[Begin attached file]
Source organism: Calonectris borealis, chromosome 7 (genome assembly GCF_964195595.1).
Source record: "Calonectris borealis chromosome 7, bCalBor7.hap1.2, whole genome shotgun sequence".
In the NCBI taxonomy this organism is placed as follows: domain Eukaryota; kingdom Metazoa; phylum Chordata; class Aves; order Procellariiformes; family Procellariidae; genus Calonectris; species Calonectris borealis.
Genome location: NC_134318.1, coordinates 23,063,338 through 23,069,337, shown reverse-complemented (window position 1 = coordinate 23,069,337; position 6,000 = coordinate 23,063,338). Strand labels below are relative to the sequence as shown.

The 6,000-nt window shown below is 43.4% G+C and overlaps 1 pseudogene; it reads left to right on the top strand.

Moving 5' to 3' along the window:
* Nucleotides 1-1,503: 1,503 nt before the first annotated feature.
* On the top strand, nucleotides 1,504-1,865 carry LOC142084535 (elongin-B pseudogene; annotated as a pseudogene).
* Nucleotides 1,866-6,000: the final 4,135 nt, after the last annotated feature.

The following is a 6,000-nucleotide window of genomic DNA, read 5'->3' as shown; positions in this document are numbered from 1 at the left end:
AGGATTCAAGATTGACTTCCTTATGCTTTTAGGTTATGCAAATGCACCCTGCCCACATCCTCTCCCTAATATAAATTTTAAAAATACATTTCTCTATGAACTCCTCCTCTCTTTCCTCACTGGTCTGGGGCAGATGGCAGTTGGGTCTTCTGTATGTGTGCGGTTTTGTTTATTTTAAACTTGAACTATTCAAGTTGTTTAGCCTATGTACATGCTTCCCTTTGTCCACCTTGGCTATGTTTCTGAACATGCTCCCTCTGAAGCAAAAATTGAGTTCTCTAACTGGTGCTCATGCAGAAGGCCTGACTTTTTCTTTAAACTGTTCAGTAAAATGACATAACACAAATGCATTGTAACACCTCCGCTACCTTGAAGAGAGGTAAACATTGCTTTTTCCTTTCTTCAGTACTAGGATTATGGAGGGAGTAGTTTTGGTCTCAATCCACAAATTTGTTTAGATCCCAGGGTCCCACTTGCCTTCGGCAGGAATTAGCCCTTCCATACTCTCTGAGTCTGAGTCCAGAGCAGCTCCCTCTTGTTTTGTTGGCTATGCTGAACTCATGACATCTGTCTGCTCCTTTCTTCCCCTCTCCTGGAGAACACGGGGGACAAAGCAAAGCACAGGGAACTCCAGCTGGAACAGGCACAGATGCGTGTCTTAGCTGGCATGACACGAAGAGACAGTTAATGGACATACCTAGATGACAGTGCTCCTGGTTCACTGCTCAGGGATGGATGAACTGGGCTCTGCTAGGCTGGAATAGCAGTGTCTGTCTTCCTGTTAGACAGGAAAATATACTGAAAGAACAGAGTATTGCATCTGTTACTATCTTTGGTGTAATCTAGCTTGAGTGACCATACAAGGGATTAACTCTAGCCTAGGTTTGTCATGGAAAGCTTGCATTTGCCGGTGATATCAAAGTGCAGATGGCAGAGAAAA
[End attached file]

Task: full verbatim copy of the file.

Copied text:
Source organism: Calonectris borealis, chromosome 7 (genome assembly GCF_964195595.1).
Source record: "Calonectris borealis chromosome 7, bCalBor7.hap1.2, whole genome shotgun sequence".
In the NCBI taxonomy this organism is placed as follows: domain Eukaryota; kingdom Metazoa; phylum Chordata; class Aves; order Procellariiformes; family Procellariidae; genus Calonectris; species Calonectris borealis.
Genome location: NC_134318.1, coordinates 23,063,338 through 23,069,337, shown reverse-complemented (window position 1 = coordinate 23,069,337; position 6,000 = coordinate 23,063,338). Strand labels below are relative to the sequence as shown.

The 6,000-nt window shown below is 43.4% G+C and overlaps 1 pseudogene; it reads left to right on the top strand.

Moving 5' to 3' along the window:
* Nucleotides 1-1,503: 1,503 nt before the first annotated feature.
* On the top strand, nucleotides 1,504-1,865 carry LOC142084535 (elongin-B pseudogene; annotated as a pseudogene).
* Nucleotides 1,866-6,000: the final 4,135 nt, after the last annotated feature.

The following is a 6,000-nucleotide window of genomic DNA, read 5'->3' as shown; positions in this document are numbered from 1 at the left end:
AGGATTCAAGATTGACTTCCTTATGCTTTTAGGTTATGCAAATGCACCCTGCCCACATCCTCTCCCTAATATAAATTTTAAAAATACATTTCTCTATGAACTCCTCCTCTCTTTCCTCACTGGTCTGGGGCAGATGGCAGTTGGGTCTTCTGTATGTGTGCGGTTTTGTTTATTTTAAACTTGAACTATTCAAGTTGTTTAGCCTATGTACATGCTTCCCTTTGTCCACCTTGGCTATGTTTCTGAACATGCTCCCTCTGAAGCAAAAATTGAGTTCTCTAACTGGTGCTCATGCAGAAGGCCTGACTTTTTCTTTAAACTGTTCAGTAAAATGACATAACACAAATGCATTGTAACACCTCCGCTACCTTGAAGAGAGGTAAACATTGCTTTTTCCTTTCTTCAGTACTAGGATTATGGAGGGAGTAGTTTTGGTCTCAATCCACAAATTTGTTTAGATCCCAGGGTCCCACTTGCCTTCGGCAGGAATTAGCCCTTCCATACTCTCTGAGTCTGAGTCCAGAGCAGCTCCCTCTTGTTTTGTTGGCTATGCTGAACTCATGACATCTGTCTGCTCCTTTCTTCCCCTCTCCTGGAGAACACGGGGGACAAAGCAAAGCACAGGGAACTCCAGCTGGAACAGGCACAGATGCGTGTCTTAGCTGGCATGACACGAAGAGACAGTTAATGGACATACCTAGATGACAGTGCTCCTGGTTCACTGCTCAGGGATGGATGAACTGGGCTCTGCTAGGCTGGAATAGCAGTGTCTGTCTTCCTGTTAGACAGGAAAATATACTGAAAGAACAGAGTATTGCATCTGTTACTATCTTTGGTGTAATCTAGCTTGAGTGACCATACAAGGGATTAACTCTAGCCTAGGTTTGTCATGGAAAGCTTGCATTTGCCGGTGATATCAAAGTGCAGATGGCAGAGAAAA